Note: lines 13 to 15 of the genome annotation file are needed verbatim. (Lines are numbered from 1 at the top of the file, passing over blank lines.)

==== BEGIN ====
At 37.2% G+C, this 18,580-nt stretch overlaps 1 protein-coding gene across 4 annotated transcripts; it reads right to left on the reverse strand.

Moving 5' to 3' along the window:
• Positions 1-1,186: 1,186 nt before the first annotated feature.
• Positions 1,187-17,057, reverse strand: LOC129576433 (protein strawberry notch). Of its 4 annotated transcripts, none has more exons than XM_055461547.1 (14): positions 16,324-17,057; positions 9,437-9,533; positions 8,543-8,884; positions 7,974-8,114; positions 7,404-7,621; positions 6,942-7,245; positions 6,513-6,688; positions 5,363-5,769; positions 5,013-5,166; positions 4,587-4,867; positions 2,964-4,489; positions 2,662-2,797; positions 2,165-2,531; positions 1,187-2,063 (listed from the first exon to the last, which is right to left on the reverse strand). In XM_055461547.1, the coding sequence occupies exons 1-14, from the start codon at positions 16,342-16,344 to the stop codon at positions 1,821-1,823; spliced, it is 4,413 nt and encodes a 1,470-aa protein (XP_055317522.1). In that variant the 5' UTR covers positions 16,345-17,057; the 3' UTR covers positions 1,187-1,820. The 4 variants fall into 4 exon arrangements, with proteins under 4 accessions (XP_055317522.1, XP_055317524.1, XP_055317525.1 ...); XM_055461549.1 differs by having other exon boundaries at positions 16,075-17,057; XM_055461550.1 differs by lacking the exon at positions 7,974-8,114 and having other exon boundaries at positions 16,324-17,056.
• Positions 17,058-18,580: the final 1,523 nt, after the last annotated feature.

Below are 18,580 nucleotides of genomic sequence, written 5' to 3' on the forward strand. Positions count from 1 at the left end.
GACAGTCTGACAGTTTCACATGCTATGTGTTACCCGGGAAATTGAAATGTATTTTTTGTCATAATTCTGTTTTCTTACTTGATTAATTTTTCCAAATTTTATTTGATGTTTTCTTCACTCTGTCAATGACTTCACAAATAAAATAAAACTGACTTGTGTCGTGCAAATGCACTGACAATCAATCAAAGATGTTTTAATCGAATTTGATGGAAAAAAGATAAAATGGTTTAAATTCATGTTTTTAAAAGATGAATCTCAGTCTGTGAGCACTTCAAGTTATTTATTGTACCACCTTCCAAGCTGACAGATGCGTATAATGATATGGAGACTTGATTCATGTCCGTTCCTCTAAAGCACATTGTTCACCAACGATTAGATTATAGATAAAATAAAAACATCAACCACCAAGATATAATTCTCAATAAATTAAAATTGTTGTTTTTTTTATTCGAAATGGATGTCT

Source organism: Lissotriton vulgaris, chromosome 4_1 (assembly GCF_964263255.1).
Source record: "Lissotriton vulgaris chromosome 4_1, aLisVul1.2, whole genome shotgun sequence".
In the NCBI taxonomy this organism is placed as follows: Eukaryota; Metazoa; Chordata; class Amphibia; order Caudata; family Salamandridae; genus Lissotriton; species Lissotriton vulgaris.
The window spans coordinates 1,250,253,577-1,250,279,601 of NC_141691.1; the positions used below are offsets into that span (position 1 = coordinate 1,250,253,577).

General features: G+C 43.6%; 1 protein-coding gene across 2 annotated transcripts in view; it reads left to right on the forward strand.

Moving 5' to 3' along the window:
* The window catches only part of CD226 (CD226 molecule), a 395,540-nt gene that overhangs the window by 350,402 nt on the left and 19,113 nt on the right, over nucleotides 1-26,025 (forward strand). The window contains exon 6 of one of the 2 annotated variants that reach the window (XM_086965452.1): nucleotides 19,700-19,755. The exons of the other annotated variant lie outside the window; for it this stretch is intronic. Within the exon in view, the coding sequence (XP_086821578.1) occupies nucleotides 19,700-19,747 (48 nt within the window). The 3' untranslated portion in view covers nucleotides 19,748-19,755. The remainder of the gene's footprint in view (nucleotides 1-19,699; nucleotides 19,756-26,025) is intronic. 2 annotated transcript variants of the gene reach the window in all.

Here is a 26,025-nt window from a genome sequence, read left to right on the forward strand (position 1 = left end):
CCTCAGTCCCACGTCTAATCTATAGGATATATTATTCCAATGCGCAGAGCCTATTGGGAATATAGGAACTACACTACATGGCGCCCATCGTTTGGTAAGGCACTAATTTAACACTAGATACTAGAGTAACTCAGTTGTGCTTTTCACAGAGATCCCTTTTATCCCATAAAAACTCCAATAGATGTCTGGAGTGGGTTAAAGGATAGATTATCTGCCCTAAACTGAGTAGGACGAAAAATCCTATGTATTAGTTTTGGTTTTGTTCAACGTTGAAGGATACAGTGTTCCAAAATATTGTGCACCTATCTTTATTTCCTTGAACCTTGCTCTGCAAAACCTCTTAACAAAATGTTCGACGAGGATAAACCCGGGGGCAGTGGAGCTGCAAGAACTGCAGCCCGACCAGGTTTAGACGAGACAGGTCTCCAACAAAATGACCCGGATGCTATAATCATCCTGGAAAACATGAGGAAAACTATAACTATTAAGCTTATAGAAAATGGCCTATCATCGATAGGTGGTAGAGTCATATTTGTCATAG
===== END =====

Moving 5' to 3' along the window:
* The window catches only part of CD226 (CD226 molecule), a 395,540-nt gene that overhangs the window by 350,402 nt on the left and 19,113 nt on the right, over nucleotides 1-26,025 (forward strand). The window contains exon 6 of one of the 2 annotated variants that reach the window (XM_086965452.1): nucleotides 19,700-19,755. The exons of the other annotated variant lie outside the window; for it this stretch is intronic. Within the exon in view, the coding sequence (XP_086821578.1) occupies nucleotides 19,700-19,747 (48 nt within the window). The 3' untranslated portion in view covers nucleotides 19,748-19,755. The remainder of the gene's footprint in view (nucleotides 1-19,699; nucleotides 19,756-26,025) is intronic. 2 annotated transcript variants of the gene reach the window in all.

Here is a 26,025-nt window from a genome sequence, read left to right on the forward strand (position 1 = left end):